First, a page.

It probably wouldn't have helped. In 2002, another Gulf War veteran, Louis Jones Jr. was executed for the 1995 rape and murder of a young female soldier, Pvt. Tracie Joy McBride. Like Sergeant Muhammad, Sergeant Jones was an exemplary soldier decorated in the war; but also like Muhammad, he returned from Desert Storm depressed, disoriented, and increasingly anti-social and bizarre. Like Muhammad, his defense was inadequate--but his appeals lawyer displayed MRIs and other scans of his abnormal brain, arguing that it was evidence of the brain damage from toxins he and other veterans with Gulf War disease were exposed to in-country. Supporting the petition for clemency was the written testimony of Dr. Haley that "there is now a compelling involuntary link between Mr. Jones' neurotoxic war injury and his inexplicable crime." Like Muhammad, Jones was stationed in Khamisiyah during the demolition, which poisoned thousands of troops and then thousands more as sarin plumes traveled far and wide, a fact the government hid for close to a decade.



And then there's the case of Timothy McVeigh. We have no scans of his brain, but we have ample reports of his mental state before and after Desert Storm, and evidence that the war changed him profoundly. In their biography, American Terrorist, Lou Michel and Dan Herbeck paint a vivid picture of McVeigh's days in the ground war. The enthusiastic young marksman, at first, happily followed orders and shot an Iraqi soldier manning a machine gun over a mile away. When a bloody mist replaced the soldier's head in his viewfinder, McVeigh was disturbed and discharged the rest of his round into empty desert sand. Later, after Saddam had agreed to a UN and Soviet brokered ceasefire, McVeigh was further shocked and shaken by orders to kill defeated Iraqi soldiers traveling home on the highway from Kuwait to Iraq (come to be known as the "Highway of Death" for the thousands that U.S. Forces corralled and massacred on the night of Feb 26, 1991). He watched the road in horror as dogs chewed on human limbs, and as human bodies without arms or legs tried to crawl away.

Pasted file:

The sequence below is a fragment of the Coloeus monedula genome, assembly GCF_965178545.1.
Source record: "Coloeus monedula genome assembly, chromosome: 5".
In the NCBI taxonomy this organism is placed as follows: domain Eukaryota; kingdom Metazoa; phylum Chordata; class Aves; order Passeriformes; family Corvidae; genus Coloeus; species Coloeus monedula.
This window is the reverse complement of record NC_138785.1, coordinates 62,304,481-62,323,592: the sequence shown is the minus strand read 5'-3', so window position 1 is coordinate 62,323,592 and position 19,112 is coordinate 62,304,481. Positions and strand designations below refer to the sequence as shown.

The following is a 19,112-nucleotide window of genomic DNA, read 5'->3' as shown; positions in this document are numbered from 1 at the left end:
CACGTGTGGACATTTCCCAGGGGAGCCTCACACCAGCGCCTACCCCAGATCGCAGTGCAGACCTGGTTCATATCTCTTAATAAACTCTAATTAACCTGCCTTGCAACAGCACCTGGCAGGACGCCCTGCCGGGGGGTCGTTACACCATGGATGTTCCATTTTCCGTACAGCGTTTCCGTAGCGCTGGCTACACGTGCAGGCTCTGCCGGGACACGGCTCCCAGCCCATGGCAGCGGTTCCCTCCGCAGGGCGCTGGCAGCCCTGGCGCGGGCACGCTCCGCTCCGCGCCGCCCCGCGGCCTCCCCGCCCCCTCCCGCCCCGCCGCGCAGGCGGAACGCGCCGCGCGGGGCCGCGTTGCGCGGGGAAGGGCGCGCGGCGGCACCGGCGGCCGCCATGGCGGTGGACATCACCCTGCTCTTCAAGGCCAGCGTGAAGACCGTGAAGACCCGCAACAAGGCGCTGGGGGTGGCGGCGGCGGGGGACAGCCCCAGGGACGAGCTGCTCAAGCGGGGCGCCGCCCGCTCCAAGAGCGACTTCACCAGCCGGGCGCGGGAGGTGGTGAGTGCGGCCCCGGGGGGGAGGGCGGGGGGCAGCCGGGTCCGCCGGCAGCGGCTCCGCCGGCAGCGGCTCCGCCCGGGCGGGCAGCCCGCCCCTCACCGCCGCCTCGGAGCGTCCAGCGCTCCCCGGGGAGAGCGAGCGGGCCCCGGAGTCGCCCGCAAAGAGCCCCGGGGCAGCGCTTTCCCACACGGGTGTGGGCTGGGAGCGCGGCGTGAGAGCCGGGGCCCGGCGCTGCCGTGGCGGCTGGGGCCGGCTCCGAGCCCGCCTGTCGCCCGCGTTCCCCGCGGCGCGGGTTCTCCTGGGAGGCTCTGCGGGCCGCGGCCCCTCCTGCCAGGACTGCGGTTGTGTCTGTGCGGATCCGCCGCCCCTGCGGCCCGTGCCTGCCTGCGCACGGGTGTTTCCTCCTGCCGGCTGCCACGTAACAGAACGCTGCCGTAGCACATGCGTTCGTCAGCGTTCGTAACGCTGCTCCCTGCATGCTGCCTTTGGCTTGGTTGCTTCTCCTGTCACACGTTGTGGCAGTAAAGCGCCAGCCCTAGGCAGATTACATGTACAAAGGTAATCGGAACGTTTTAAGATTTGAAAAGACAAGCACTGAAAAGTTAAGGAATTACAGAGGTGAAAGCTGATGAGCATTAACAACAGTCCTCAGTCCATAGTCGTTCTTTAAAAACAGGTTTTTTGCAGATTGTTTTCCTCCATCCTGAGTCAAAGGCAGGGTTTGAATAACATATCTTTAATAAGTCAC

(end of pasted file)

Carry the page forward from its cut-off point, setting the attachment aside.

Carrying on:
In his famous 60 Minutes interview ten years later, McVeigh would tell Ed Bradley that the killing changed him. He found himself thinking, "I'm in this person`s country. What right did I have to come over to his country and kill him? …How did he ever transgress against me?" He went over thinking, "Not only is Saddam evil, all Iraqis are evil." But quickly it was "an entirely different ballgame… face to face…you realize they`re just people like you." He told Bradley that the government modeled brutal violence. In a 1998 prison essay he objected to the United State's continuing campaign against Iraq: It was the U.S. that had "set the standard" for "stockpiling and use of weapons of mass destruction.



McVeigh's experience in the Gulf War surely altered his thinking. But did it also alter his brain? What toxins might have entered his body on the highway where U.S. forces had just dropped cluster bombs and 500-ton bombs, napalm and depleted uranium, incinerating thousands vehicles and the people inside. He told Ed Bradley that when he came back "something didn`t feel right in me, but..I couldn`t say what it was." Psychological trauma alone, neeruoscientist now tell us, affects not only psyches but brains. Sophisticated neuroimaging shows the brains of those who suffer from Post-Traumatic Stress Disorder to be abnormal in areas regulating memory retrieval and inhibition (hippocampus), fearfulness and focus (pre-frontal cortex), and emotionality and lability (amygdala). The hippocampus of Alzheimer's sufferers are also shrunken and the amygdala of bi-polar sufferers have enhanced activation similar to those with PTSD.